On 11 March 2003, defendant was found guilty of five counts of cruelty to animals. Four counts were consolidated into one judgment, and defendant was sentenced to 45 days in the North Carolina Department of Corrections. This sentence was suspended, and defendant was placed on supervised probation for 36 months on the condition that she pay for the animals' care following their seizure and that she not possess, own, board, adopt, or have in her custody any animal during the period of probation. For the remaining count, defendant was sentenced to 45 days in the North Carolina Department of Corrections. This sentence was also suspended, and defendant was placed on supervised probation for 36 months.


 Defendant appeals. On appeal, defendant argues that the trial court erred by denying her motion to dismiss. We disagree and conclude that defendant received a fair trial free from reversible error.


 In ruling on a motion to dismiss, the trial judge must consider the evidence in the light most favorable to the State, allowing every reasonable inference to be drawn therefrom. State v. Olson, 330 N.C. 557, 564, 411 S.E.2d 592, 595 (1992). The court must find that there is substantial evidence of each element of the crime charged and of defendant's perpetration of such crime. Id. "Substantial evidence is relevant evidence that a reasonable mind might accept as adequate to support a conclusion." Id.


 To prove the crime of misdemeanor cruelty to animals, the State must present substantial evidence that a defendant did "intentionally overdrive, overload, wound, injure, torment, kill, or deprive of necessary sustenance, or cause or procure to be over driven, overloaded, wounded, injured, tormented, killed, or deprived of necessary sustenance, any animal[.]" N.C. Gen.Stat. 14-360(a) (2003). Under the cruelty to animals statute, "intentionally" refers to an act or omission "committed knowingly and without justifiable excuse [.]" N.C. Gen.Stat. 14-360(c). Therefore, the State must prove that defendant, knowingly and without justifiable excuse, deprived the animals or caused them to be deprived of necessary sustenance.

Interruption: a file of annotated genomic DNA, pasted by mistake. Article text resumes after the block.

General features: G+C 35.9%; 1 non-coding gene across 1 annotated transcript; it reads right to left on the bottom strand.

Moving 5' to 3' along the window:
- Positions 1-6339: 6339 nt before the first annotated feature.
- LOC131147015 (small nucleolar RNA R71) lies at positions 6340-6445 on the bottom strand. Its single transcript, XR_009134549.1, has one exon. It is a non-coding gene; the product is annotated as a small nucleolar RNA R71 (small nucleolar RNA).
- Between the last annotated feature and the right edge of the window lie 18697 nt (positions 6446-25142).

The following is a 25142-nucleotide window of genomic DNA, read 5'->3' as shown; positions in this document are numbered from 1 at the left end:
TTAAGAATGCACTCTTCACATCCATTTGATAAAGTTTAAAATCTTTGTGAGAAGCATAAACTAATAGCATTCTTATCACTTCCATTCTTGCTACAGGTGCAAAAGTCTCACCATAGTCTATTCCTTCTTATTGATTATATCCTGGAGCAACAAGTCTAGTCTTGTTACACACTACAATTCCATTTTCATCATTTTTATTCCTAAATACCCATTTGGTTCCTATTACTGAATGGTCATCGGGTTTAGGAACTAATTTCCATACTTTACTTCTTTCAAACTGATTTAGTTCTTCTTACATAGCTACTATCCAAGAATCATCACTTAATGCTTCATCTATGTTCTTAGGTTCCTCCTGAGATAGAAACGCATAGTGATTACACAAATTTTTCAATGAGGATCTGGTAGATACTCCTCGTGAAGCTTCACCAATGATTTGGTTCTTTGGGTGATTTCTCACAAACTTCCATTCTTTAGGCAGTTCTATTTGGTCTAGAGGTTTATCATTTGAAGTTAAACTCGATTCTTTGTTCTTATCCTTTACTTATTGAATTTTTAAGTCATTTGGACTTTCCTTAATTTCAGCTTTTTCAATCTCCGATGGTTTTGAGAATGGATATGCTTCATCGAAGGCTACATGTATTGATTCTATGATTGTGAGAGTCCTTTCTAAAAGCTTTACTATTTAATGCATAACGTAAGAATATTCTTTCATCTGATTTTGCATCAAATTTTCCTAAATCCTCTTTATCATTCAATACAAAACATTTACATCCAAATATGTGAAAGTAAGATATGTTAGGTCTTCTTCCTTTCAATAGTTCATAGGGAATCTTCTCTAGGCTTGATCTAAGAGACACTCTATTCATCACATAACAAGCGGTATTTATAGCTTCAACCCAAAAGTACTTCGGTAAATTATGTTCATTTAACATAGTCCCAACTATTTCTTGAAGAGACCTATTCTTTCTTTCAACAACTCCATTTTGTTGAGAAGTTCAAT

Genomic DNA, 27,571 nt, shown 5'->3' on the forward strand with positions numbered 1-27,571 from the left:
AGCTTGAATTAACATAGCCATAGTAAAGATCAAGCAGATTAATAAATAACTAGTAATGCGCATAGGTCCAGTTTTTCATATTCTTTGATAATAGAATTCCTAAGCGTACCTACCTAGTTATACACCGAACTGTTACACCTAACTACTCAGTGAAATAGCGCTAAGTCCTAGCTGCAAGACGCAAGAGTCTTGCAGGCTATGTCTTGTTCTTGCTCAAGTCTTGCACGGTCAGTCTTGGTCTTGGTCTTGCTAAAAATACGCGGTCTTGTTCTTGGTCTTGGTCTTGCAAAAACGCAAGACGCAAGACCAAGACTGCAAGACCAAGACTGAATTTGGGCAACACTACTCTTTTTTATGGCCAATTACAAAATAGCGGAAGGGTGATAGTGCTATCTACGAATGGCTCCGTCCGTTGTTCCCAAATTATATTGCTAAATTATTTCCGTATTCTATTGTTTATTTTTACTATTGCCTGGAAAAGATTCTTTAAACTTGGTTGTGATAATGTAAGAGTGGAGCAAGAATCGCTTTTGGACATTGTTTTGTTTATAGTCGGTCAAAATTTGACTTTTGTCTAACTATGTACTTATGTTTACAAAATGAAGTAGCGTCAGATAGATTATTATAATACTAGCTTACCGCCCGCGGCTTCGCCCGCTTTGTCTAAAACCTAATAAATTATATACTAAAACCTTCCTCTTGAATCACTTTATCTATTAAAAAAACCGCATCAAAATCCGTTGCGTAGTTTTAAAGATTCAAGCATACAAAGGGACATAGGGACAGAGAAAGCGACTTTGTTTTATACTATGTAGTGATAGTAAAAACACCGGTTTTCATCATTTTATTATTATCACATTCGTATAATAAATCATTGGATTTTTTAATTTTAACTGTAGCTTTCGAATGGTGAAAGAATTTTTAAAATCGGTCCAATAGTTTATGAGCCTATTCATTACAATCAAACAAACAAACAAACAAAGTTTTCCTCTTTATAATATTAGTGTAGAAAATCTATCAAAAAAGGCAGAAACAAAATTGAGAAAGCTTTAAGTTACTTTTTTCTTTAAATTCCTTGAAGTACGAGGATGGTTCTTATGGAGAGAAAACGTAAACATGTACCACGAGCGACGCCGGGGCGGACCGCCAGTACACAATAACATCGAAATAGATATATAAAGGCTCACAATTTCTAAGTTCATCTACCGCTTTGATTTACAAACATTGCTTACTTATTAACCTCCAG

The State offered substantial evidence which tended to show that defendant deprived the animals of necessary sustenance. Dr. Wright spoke with defendant about the condition of her horses, including the issue of malnourishment. The jury could have concluded that during Dr. Wright's visits in August of 2000 and February of 2001, defendant possessed horses whose nutritional needs were not being met and that defendant continued to own some or all of those horses in May of 2002.


 The State also presented ample evidence which showed that defendant acted knowingly and without justifiable excuse. Dr. Wright met with defendant in 2000, explained that the horses were malnourished, and suggested how defendant could improve their condition. Dr. Wright also used the Henneke scale to illustrate the difference between healthy and malnourished horses. From this evidence, the jury could reasonably infer that defendant knew what was necessary to put weight back on her horses, but failed to act. Furthermore, since the horses' condition continued to decline until they were seized in May of 2002, the jury could determine that defendant's failure to provide necessary sustenance was ongoing. Finally, there was adequate evidence which established the identity of the five horses. Elizabeth Toth stated that the horses that were allegedly abused were the same ones that she saw at the intersection of Highway 258 and Pony Farm Road. Standing alone, Toth's precise description of the horses was adequate to send these charges to the jury. However, the jury also heard from several other witnesses who testified that the seized horses were under defendant's dominion and control. Accordingly, defendant's assignment of error is dismissed.


 After a careful review of the record, transcript, and arguments presented, we conclude that defendant received a fair trial free from reversible error.